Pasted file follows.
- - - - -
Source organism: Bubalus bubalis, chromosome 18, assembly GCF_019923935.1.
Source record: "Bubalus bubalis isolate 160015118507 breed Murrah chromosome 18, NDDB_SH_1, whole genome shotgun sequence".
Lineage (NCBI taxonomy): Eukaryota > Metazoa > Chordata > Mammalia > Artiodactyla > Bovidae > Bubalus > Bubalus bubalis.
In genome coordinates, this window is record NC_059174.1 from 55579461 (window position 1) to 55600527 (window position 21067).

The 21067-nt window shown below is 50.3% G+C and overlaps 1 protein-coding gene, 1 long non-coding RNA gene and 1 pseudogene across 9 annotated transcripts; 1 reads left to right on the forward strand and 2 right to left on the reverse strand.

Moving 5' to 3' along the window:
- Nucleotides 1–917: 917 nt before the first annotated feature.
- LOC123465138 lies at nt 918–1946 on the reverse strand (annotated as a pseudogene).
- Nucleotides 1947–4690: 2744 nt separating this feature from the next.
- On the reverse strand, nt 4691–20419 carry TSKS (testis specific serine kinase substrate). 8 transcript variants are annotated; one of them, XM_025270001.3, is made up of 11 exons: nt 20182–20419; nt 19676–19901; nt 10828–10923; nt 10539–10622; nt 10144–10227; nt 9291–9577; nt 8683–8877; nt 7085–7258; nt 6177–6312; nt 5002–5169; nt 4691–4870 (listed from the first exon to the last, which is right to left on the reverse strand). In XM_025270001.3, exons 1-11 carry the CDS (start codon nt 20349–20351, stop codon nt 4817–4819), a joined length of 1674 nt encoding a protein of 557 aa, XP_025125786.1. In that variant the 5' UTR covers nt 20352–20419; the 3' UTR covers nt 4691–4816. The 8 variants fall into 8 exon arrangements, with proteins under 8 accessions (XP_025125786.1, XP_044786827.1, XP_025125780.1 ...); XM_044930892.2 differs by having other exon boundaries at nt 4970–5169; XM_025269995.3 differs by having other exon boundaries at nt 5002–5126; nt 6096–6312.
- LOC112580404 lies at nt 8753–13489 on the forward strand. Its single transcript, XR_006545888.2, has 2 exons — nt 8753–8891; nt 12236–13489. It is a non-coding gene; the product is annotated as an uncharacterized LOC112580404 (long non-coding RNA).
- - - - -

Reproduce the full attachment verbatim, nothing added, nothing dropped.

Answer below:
Source organism: Bubalus bubalis, chromosome 18, assembly GCF_019923935.1.
Source record: "Bubalus bubalis isolate 160015118507 breed Murrah chromosome 18, NDDB_SH_1, whole genome shotgun sequence".
Lineage (NCBI taxonomy): Eukaryota > Metazoa > Chordata > Mammalia > Artiodactyla > Bovidae > Bubalus > Bubalus bubalis.
In genome coordinates, this window is record NC_059174.1 from 55579461 (window position 1) to 55600527 (window position 21067).

The 21067-nt window shown below is 50.3% G+C and overlaps 1 protein-coding gene, 1 long non-coding RNA gene and 1 pseudogene across 9 annotated transcripts; 1 reads left to right on the forward strand and 2 right to left on the reverse strand.

Moving 5' to 3' along the window:
- Nucleotides 1–917: 917 nt before the first annotated feature.
- LOC123465138 lies at nt 918–1946 on the reverse strand (annotated as a pseudogene).
- Nucleotides 1947–4690: 2744 nt separating this feature from the next.
- On the reverse strand, nt 4691–20419 carry TSKS (testis specific serine kinase substrate). 8 transcript variants are annotated; one of them, XM_025270001.3, is made up of 11 exons: nt 20182–20419; nt 19676–19901; nt 10828–10923; nt 10539–10622; nt 10144–10227; nt 9291–9577; nt 8683–8877; nt 7085–7258; nt 6177–6312; nt 5002–5169; nt 4691–4870 (listed from the first exon to the last, which is right to left on the reverse strand). In XM_025270001.3, exons 1-11 carry the CDS (start codon nt 20349–20351, stop codon nt 4817–4819), a joined length of 1674 nt encoding a protein of 557 aa, XP_025125786.1. In that variant the 5' UTR covers nt 20352–20419; the 3' UTR covers nt 4691–4816. The 8 variants fall into 8 exon arrangements, with proteins under 8 accessions (XP_025125786.1, XP_044786827.1, XP_025125780.1 ...); XM_044930892.2 differs by having other exon boundaries at nt 4970–5169; XM_025269995.3 differs by having other exon boundaries at nt 5002–5126; nt 6096–6312.
- LOC112580404 lies at nt 8753–13489 on the forward strand. Its single transcript, XR_006545888.2, has 2 exons — nt 8753–8891; nt 12236–13489. It is a non-coding gene; the product is annotated as an uncharacterized LOC112580404 (long non-coding RNA).